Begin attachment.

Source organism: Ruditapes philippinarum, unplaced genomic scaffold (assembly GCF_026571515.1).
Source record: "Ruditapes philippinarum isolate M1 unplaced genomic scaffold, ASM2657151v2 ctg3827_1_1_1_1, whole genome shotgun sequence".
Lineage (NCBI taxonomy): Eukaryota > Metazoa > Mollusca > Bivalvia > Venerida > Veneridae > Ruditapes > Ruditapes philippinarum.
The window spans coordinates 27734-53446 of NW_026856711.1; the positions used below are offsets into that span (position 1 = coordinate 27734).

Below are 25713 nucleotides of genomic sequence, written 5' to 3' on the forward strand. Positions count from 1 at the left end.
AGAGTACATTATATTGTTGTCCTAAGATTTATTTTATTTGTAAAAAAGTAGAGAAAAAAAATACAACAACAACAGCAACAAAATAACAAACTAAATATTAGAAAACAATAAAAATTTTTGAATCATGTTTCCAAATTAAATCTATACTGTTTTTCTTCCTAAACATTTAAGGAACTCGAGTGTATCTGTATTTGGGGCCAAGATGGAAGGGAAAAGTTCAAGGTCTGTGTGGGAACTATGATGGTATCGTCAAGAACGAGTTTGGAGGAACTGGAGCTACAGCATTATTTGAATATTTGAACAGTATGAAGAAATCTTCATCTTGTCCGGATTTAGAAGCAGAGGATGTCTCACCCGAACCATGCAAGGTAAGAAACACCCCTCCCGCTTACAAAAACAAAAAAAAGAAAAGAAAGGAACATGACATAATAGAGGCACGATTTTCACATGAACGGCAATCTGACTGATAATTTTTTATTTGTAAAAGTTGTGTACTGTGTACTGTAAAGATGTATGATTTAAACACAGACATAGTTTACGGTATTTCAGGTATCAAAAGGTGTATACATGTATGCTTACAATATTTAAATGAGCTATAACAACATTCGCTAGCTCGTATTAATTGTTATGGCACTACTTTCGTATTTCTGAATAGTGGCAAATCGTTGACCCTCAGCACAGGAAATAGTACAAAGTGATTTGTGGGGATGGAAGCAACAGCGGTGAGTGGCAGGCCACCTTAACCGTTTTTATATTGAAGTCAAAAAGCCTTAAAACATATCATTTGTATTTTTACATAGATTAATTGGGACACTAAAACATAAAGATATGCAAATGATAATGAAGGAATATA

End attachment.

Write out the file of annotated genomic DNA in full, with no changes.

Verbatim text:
Source organism: Ruditapes philippinarum, unplaced genomic scaffold (assembly GCF_026571515.1).
Source record: "Ruditapes philippinarum isolate M1 unplaced genomic scaffold, ASM2657151v2 ctg3827_1_1_1_1, whole genome shotgun sequence".
Lineage (NCBI taxonomy): Eukaryota > Metazoa > Mollusca > Bivalvia > Venerida > Veneridae > Ruditapes > Ruditapes philippinarum.
The window spans coordinates 27734-53446 of NW_026856711.1; the positions used below are offsets into that span (position 1 = coordinate 27734).

Below are 25713 nucleotides of genomic sequence, written 5' to 3' on the forward strand. Positions count from 1 at the left end.
AGAGTACATTATATTGTTGTCCTAAGATTTATTTTATTTGTAAAAAAGTAGAGAAAAAAAATACAACAACAACAGCAACAAAATAACAAACTAAATATTAGAAAACAATAAAAATTTTTGAATCATGTTTCCAAATTAAATCTATACTGTTTTTCTTCCTAAACATTTAAGGAACTCGAGTGTATCTGTATTTGGGGCCAAGATGGAAGGGAAAAGTTCAAGGTCTGTGTGGGAACTATGATGGTATCGTCAAGAACGAGTTTGGAGGAACTGGAGCTACAGCATTATTTGAATATTTGAACAGTATGAAGAAATCTTCATCTTGTCCGGATTTAGAAGCAGAGGATGTCTCACCCGAACCATGCAAGGTAAGAAACACCCCTCCCGCTTACAAAAACAAAAAAAAGAAAAGAAAGGAACATGACATAATAGAGGCACGATTTTCACATGAACGGCAATCTGACTGATAATTTTTTATTTGTAAAAGTTGTGTACTGTGTACTGTAAAGATGTATGATTTAAACACAGACATAGTTTACGGTATTTCAGGTATCAAAAGGTGTATACATGTATGCTTACAATATTTAAATGAGCTATAACAACATTCGCTAGCTCGTATTAATTGTTATGGCACTACTTTCGTATTTCTGAATAGTGGCAAATCGTTGACCCTCAGCACAGGAAATAGTACAAAGTGATTTGTGGGGATGGAAGCAACAGCGGTGAGTGGCAGGCCACCTTAACCGTTTTTATATTGAAGTCAAAAAGCCTTAAAACATATCATTTGTATTTTTACATAGATTAATTGGGACACTAAAACATAAAGATATGCAAATGATAATGAAGGAATATA